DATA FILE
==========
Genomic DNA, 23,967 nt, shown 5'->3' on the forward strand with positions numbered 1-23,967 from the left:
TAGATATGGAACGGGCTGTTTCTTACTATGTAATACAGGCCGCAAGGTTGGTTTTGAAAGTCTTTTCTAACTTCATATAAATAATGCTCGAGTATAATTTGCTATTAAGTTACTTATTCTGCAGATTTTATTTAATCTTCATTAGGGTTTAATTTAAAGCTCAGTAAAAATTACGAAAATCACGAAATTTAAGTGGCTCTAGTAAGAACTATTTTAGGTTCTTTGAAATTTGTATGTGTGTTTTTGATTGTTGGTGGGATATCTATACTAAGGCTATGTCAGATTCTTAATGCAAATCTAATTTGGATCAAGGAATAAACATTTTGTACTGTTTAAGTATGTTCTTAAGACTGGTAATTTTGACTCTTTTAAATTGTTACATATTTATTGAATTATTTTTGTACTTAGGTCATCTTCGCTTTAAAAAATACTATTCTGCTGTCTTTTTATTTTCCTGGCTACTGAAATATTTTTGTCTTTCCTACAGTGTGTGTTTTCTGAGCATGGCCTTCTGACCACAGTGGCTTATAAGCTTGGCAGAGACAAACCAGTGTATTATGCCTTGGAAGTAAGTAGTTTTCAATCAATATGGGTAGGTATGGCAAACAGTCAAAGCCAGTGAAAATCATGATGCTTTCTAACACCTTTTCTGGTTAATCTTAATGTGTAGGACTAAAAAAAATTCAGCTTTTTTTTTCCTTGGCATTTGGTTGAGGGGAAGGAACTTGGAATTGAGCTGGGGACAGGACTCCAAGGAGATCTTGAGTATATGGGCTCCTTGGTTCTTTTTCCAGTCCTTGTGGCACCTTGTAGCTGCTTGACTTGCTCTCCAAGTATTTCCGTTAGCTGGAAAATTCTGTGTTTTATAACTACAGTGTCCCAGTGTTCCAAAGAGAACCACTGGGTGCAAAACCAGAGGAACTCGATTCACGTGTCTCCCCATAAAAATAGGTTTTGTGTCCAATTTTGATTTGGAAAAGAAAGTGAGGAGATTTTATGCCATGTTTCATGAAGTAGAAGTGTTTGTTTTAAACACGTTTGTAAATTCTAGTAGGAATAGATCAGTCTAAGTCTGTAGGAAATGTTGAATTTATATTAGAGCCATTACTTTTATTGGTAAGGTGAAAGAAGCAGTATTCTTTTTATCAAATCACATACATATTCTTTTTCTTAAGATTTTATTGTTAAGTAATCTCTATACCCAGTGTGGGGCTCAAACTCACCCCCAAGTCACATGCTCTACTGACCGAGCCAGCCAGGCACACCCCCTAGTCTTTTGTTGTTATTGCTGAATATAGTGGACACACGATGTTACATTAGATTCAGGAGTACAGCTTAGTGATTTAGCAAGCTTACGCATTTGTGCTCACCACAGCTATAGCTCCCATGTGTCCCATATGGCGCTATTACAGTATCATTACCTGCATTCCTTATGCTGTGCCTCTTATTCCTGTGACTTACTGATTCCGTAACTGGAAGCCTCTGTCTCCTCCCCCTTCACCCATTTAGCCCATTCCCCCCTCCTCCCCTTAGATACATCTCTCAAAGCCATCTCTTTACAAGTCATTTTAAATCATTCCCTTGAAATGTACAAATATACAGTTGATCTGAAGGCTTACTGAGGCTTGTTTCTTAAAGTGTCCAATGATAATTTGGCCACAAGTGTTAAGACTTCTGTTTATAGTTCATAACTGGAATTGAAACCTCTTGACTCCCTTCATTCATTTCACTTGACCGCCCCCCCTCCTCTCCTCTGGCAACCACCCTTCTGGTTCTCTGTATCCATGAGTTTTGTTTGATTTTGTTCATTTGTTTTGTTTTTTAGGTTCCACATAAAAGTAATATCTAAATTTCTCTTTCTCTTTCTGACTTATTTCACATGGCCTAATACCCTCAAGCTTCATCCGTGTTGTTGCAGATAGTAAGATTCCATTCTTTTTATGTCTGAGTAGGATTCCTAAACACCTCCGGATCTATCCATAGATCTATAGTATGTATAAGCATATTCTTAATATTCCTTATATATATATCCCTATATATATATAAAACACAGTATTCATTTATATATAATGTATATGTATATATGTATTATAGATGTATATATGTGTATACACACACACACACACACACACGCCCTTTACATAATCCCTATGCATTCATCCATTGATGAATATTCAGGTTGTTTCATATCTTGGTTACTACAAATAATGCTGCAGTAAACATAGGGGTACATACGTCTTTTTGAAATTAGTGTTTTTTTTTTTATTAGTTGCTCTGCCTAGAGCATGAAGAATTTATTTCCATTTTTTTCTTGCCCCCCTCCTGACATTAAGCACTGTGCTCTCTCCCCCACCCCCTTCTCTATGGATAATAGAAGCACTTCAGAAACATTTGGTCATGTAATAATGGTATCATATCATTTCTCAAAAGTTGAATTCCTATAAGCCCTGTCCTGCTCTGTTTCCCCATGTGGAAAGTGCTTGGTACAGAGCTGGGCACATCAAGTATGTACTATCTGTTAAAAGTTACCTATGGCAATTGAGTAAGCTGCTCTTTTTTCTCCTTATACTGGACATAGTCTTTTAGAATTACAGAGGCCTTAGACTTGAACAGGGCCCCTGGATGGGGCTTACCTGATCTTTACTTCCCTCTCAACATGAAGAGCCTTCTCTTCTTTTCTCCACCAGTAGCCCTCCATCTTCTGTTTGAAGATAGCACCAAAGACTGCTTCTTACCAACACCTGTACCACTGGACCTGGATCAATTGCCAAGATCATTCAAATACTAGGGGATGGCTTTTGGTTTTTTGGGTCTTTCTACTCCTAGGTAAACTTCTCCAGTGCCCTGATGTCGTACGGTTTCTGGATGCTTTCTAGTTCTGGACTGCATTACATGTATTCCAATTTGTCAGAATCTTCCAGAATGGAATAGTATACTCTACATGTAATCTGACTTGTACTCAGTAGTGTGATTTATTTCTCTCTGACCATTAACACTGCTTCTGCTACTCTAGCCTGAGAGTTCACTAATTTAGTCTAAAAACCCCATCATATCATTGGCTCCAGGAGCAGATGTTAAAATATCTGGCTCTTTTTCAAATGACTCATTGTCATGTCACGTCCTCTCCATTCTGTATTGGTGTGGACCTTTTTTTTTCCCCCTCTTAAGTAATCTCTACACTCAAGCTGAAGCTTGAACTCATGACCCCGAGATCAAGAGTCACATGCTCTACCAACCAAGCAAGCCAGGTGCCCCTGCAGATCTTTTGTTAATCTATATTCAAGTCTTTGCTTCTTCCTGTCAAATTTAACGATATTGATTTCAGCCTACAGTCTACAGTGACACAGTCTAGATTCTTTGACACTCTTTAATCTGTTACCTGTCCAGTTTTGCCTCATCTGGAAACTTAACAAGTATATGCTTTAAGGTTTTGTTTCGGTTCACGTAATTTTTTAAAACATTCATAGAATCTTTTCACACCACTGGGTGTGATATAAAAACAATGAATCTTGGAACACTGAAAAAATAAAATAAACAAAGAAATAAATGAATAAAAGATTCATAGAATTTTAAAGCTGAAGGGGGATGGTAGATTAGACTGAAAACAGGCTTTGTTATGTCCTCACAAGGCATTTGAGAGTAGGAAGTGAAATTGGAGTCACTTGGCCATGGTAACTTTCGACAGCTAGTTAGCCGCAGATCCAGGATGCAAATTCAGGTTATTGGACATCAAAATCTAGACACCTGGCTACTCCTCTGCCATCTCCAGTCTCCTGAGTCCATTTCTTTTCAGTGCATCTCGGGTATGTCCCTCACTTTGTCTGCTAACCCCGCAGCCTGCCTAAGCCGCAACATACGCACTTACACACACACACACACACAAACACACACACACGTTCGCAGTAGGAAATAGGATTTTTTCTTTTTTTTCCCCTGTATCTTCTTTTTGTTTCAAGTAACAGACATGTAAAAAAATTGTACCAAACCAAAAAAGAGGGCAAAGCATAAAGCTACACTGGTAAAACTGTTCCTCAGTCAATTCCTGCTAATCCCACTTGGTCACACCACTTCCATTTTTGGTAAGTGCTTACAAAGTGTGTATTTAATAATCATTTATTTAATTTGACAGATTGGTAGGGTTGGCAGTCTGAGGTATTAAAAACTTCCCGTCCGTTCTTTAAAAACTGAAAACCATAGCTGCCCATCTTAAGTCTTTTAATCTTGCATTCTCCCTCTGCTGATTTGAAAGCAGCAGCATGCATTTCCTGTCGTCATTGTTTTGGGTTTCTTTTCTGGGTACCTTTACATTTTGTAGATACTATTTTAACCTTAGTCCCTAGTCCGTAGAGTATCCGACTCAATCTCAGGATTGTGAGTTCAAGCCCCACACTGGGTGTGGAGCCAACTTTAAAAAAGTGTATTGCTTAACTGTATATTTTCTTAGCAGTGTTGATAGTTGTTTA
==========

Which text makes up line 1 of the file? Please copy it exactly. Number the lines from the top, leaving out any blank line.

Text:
Genomic DNA, 23,967 nt, shown 5'->3' on the forward strand with positions numbered 1-23,967 from the left: